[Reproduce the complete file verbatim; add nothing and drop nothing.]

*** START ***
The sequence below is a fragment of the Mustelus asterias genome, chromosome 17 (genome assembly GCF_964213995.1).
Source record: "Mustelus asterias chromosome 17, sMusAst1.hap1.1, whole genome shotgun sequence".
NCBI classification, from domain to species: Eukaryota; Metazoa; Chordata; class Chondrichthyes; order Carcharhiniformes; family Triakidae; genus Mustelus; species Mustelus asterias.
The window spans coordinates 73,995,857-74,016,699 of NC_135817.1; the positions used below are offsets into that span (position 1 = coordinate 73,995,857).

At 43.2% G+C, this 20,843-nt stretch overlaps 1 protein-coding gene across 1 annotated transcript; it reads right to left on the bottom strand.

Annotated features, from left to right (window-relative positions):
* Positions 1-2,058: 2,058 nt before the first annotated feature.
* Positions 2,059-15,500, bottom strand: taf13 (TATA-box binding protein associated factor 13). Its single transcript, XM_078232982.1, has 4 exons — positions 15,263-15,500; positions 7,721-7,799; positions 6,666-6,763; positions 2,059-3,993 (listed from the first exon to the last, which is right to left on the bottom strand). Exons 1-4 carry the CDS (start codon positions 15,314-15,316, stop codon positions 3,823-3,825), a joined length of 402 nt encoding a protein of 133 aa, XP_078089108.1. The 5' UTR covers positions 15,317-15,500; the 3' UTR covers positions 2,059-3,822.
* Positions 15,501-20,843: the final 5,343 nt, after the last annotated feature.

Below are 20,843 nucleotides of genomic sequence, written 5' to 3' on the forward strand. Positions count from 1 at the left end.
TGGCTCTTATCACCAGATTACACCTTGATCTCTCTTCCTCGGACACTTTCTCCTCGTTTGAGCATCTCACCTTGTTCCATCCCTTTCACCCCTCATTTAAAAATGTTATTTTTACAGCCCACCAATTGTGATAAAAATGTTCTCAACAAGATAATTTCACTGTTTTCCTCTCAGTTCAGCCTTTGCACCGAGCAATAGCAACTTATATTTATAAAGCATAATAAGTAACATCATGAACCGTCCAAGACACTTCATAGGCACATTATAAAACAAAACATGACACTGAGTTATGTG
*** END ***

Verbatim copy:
The sequence below is a fragment of the Mustelus asterias genome, chromosome 17 (genome assembly GCF_964213995.1).
Source record: "Mustelus asterias chromosome 17, sMusAst1.hap1.1, whole genome shotgun sequence".
NCBI classification, from domain to species: Eukaryota; Metazoa; Chordata; class Chondrichthyes; order Carcharhiniformes; family Triakidae; genus Mustelus; species Mustelus asterias.
The window spans coordinates 73,995,857-74,016,699 of NC_135817.1; the positions used below are offsets into that span (position 1 = coordinate 73,995,857).

At 43.2% G+C, this 20,843-nt stretch overlaps 1 protein-coding gene across 1 annotated transcript; it reads right to left on the bottom strand.

Annotated features, from left to right (window-relative positions):
* Positions 1-2,058: 2,058 nt before the first annotated feature.
* Positions 2,059-15,500, bottom strand: taf13 (TATA-box binding protein associated factor 13). Its single transcript, XM_078232982.1, has 4 exons — positions 15,263-15,500; positions 7,721-7,799; positions 6,666-6,763; positions 2,059-3,993 (listed from the first exon to the last, which is right to left on the bottom strand). Exons 1-4 carry the CDS (start codon positions 15,314-15,316, stop codon positions 3,823-3,825), a joined length of 402 nt encoding a protein of 133 aa, XP_078089108.1. The 5' UTR covers positions 15,317-15,500; the 3' UTR covers positions 2,059-3,822.
* Positions 15,501-20,843: the final 5,343 nt, after the last annotated feature.

Below are 20,843 nucleotides of genomic sequence, written 5' to 3' on the forward strand. Positions count from 1 at the left end.
TGGCTCTTATCACCAGATTACACCTTGATCTCTCTTCCTCGGACACTTTCTCCTCGTTTGAGCATCTCACCTTGTTCCATCCCTTTCACCCCTCATTTAAAAATGTTATTTTTACAGCCCACCAATTGTGATAAAAATGTTCTCAACAAGATAATTTCACTGTTTTCCTCTCAGTTCAGCCTTTGCACCGAGCAATAGCAACTTATATTTATAAAGCATAATAAGTAACATCATGAACCGTCCAAGACACTTCATAGGCACATTATAAAACAAAACATGACACTGAGTTATGTG